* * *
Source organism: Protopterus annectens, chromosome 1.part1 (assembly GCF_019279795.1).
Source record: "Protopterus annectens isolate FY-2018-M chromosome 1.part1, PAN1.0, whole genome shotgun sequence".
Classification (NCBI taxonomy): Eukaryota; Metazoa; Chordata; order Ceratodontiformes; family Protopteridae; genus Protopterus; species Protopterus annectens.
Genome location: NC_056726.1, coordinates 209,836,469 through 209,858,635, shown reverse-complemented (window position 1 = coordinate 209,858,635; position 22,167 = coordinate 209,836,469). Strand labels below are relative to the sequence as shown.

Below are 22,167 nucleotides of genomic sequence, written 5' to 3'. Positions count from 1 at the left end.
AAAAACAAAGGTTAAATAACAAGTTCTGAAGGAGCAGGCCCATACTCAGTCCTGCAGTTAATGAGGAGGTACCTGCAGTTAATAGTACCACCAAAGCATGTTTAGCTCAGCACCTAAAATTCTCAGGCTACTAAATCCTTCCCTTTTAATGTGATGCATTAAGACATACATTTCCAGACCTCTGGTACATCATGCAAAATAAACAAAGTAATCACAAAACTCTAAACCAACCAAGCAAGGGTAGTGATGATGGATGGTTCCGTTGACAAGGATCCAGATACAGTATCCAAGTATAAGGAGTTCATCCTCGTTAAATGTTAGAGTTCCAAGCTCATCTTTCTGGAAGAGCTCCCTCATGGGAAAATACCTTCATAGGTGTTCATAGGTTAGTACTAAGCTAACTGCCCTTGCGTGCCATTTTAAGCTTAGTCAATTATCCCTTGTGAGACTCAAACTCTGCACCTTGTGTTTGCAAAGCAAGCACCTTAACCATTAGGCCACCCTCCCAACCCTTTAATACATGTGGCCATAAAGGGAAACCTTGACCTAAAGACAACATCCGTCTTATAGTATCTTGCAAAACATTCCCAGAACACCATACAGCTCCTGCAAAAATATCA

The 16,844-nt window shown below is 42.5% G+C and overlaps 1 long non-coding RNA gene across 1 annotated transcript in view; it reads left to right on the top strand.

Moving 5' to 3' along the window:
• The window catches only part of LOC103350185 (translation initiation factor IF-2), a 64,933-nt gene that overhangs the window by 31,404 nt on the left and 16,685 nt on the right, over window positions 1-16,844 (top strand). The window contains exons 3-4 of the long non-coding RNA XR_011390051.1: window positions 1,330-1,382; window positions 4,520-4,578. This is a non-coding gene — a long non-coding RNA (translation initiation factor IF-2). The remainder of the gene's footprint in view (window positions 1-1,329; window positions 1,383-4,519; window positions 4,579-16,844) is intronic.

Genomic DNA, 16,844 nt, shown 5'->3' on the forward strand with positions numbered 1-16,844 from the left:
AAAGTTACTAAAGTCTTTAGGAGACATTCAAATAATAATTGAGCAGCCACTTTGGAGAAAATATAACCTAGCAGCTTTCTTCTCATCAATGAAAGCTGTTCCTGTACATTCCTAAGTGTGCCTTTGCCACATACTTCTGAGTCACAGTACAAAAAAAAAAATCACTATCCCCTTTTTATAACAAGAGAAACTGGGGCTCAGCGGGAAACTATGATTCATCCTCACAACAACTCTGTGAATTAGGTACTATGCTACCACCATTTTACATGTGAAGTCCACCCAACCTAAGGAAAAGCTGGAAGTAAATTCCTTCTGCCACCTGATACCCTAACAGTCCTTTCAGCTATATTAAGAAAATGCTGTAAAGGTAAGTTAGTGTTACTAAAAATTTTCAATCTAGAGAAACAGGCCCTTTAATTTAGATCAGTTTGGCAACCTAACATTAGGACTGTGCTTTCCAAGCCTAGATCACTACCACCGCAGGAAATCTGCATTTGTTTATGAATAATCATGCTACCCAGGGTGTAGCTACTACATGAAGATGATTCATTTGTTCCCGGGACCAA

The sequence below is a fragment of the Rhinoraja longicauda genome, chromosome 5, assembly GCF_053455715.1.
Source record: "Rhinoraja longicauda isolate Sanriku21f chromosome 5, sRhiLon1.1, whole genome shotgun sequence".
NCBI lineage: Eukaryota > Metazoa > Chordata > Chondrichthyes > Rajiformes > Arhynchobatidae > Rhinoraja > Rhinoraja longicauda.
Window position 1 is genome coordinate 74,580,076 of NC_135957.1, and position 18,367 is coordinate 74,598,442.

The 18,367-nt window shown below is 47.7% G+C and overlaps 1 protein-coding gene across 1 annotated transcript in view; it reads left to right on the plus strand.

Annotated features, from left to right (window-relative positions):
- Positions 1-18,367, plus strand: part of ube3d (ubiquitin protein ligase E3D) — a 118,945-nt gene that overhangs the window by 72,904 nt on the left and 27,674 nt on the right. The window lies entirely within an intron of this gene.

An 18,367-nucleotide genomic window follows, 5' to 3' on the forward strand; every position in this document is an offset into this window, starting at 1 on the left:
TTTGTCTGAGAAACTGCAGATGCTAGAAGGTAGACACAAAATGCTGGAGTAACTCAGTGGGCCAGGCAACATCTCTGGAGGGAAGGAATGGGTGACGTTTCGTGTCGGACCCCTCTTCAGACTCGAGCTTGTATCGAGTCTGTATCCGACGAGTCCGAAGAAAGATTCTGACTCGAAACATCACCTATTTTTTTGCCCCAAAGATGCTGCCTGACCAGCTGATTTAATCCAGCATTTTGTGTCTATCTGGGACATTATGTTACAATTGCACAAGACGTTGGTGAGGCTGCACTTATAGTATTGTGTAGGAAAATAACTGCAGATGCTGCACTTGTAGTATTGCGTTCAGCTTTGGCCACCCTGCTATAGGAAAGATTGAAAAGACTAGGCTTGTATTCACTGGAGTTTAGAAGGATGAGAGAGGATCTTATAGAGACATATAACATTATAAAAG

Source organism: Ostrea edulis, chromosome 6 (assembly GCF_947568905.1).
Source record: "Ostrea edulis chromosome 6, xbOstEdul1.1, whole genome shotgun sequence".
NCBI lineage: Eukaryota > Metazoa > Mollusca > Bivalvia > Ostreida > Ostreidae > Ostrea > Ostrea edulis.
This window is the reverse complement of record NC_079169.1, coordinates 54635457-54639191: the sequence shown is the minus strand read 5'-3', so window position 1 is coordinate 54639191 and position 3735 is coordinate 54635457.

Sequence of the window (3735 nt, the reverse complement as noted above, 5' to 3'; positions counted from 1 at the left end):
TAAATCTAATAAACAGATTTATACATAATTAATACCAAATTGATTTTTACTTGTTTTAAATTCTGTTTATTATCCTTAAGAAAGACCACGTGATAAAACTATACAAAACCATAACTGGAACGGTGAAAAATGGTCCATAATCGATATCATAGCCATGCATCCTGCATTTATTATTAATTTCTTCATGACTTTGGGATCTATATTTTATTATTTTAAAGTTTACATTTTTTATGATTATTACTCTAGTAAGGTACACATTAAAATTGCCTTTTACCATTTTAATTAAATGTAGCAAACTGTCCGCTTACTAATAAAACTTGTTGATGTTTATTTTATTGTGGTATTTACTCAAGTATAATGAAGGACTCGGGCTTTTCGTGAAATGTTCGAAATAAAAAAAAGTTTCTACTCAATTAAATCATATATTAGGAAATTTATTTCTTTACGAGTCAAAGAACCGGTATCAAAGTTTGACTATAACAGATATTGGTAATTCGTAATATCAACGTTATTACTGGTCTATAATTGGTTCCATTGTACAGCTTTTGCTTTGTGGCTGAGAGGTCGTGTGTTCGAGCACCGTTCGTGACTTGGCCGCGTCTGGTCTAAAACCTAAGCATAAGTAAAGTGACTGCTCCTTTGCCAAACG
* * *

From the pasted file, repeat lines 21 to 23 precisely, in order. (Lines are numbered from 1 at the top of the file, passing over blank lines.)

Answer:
Source organism: Ostrea edulis, chromosome 6 (assembly GCF_947568905.1).
Source record: "Ostrea edulis chromosome 6, xbOstEdul1.1, whole genome shotgun sequence".
NCBI lineage: Eukaryota > Metazoa > Mollusca > Bivalvia > Ostreida > Ostreidae > Ostrea > Ostrea edulis.